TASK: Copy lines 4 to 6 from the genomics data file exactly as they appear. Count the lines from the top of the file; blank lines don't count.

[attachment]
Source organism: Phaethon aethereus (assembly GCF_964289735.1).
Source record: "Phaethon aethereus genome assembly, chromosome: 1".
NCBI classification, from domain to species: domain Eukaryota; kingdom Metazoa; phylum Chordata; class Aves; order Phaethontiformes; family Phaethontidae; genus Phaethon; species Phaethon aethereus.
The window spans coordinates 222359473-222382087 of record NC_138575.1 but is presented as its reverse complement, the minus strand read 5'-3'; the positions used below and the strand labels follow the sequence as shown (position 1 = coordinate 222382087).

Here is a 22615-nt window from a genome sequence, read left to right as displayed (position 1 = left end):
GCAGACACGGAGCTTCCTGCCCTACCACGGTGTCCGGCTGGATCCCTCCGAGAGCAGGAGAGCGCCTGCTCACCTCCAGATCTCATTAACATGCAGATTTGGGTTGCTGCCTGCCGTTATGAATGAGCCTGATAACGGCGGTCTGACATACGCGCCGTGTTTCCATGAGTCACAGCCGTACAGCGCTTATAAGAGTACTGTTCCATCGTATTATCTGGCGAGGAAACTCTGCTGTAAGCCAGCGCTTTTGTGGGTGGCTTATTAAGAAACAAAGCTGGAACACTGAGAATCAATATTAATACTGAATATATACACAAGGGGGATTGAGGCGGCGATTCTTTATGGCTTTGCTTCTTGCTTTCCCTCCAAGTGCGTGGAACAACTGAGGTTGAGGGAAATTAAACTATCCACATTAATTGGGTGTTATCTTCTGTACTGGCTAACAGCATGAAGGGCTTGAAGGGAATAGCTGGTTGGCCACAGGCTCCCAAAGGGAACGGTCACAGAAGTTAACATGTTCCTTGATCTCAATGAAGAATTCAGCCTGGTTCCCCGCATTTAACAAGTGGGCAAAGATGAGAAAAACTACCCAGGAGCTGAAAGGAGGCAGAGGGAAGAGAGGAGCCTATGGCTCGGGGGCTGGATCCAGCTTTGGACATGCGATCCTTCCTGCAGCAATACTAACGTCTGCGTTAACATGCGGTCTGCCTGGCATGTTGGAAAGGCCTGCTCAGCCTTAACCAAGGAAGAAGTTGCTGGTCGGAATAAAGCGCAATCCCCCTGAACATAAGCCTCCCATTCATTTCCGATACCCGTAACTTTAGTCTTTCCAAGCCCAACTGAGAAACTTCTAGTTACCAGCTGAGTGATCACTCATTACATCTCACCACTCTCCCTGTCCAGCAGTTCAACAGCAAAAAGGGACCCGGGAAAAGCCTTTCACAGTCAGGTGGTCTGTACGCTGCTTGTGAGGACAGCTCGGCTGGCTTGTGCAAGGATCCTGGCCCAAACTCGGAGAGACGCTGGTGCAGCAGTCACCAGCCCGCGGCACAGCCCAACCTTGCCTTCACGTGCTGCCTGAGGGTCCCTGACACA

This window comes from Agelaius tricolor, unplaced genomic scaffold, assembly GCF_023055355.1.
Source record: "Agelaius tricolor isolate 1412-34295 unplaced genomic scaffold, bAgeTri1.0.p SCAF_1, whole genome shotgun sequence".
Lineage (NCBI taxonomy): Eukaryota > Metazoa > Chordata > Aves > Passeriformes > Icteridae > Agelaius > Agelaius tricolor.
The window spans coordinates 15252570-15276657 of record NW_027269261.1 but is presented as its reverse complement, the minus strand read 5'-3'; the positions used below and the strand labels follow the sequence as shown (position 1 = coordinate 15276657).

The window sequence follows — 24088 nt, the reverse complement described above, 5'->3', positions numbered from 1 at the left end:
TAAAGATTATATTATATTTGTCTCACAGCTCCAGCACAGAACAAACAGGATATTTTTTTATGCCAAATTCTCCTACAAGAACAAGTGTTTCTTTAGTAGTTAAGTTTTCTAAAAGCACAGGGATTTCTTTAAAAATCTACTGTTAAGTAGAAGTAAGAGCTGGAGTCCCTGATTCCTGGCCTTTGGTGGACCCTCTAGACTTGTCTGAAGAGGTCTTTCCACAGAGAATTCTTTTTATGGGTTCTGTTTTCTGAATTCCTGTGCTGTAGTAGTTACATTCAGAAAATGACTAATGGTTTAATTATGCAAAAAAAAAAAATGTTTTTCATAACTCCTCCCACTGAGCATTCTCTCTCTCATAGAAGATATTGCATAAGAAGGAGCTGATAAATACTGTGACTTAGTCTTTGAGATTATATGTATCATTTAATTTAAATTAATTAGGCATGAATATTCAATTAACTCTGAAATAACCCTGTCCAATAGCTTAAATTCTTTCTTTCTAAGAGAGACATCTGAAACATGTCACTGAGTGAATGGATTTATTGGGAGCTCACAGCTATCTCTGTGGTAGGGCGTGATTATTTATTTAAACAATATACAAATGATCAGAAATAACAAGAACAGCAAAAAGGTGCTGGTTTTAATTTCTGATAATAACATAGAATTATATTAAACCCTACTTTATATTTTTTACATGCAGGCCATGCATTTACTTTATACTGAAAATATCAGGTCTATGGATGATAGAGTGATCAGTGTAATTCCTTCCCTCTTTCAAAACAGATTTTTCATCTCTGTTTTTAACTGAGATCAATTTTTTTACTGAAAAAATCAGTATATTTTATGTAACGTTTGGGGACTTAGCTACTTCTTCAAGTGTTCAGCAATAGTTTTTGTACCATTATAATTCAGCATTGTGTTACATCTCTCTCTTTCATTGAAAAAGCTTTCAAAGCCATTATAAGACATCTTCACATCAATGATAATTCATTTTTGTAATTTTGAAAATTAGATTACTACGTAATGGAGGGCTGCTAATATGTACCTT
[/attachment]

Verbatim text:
The window spans coordinates 222359473-222382087 of record NC_138575.1 but is presented as its reverse complement, the minus strand read 5'-3'; the positions used below and the strand labels follow the sequence as shown (position 1 = coordinate 222382087).

Here is a 22615-nt window from a genome sequence, read left to right as displayed (position 1 = left end):
GCAGACACGGAGCTTCCTGCCCTACCACGGTGTCCGGCTGGATCCCTCCGAGAGCAGGAGAGCGCCTGCTCACCTCCAGATCTCATTAACATGCAGATTTGGGTTGCTGCCTGCCGTTATGAATGAGCCTGATAACGGCGGTCTGACATACGCGCCGTGTTTCCATGAGTCACAGCCGTACAGCGCTTATAAGAGTACTGTTCCATCGTATTATCTGGCGAGGAAACTCTGCTGTAAGCCAGCGCTTTTGTGGGTGGCTTATTAAGAAACAAAGCTGGAACACTGAGAATCAATATTAATACTGAATATATACACAAGGGGGATTGAGGCGGCGATTCTTTATGGCTTTGCTTCTTGCTTTCCCTCCAAGTGCGTGGAACAACTGAGGTTGAGGGAAATTAAACTATCCACATTAATTGGGTGTTATCTTCTGTACTGGCTAACAGCATGAAGGGCTTGAAGGGAATAGCTGGTTGGCCACAGGCTCCCAAAGGGAACGGTCACAGAAGTTAACATGTTCCTTGATCTCAATGAAGAATTCAGCCTGGTTCCCCGCATTTAACAAGTGGGCAAAGATGAGAAAAACTACCCAGGAGCTGAAAGGAGGCAGAGGGAAGAGAGGAGCCTATGGCTCGGGGGCTGGATCCAGCTTTGGACATGCGATCCTTCCTGCAGCAATACTAACGTCTGCGTTAACATGCGGTCTGCCTGGCATGTTGGAAAGGCCTGCTCAGCCTTAACCAAGGAAGAAGTTGCTGGTCGGAATAAAGCGCAATCCCCCTGAACATAAGCCTCCCATTCATTTCCGATACCCGTAACTTTAGTCTTTCCAAGCCCAACTGAGAAACTTCTAGTTACCAGCTGAGTGATCACTCATTACATCTCACCACTCTCCCTGTCCAGCAGTTCAACAGCAAAAAGGGACCCGGGAAAAGCCTTTCACAGTCAGGTGGTCTGTACGCTGCTTGTGAGGACAGCTCGGCTGGCTTGTGCAAGGATCCTGGCCCAAACTCGGAGAGACGCTGGTGCAGCAGTCACCAGCCCGCGGCACAGCCCAACCTTGCCTTCACGTGCTGCCTGAGGGTCCCTGACACA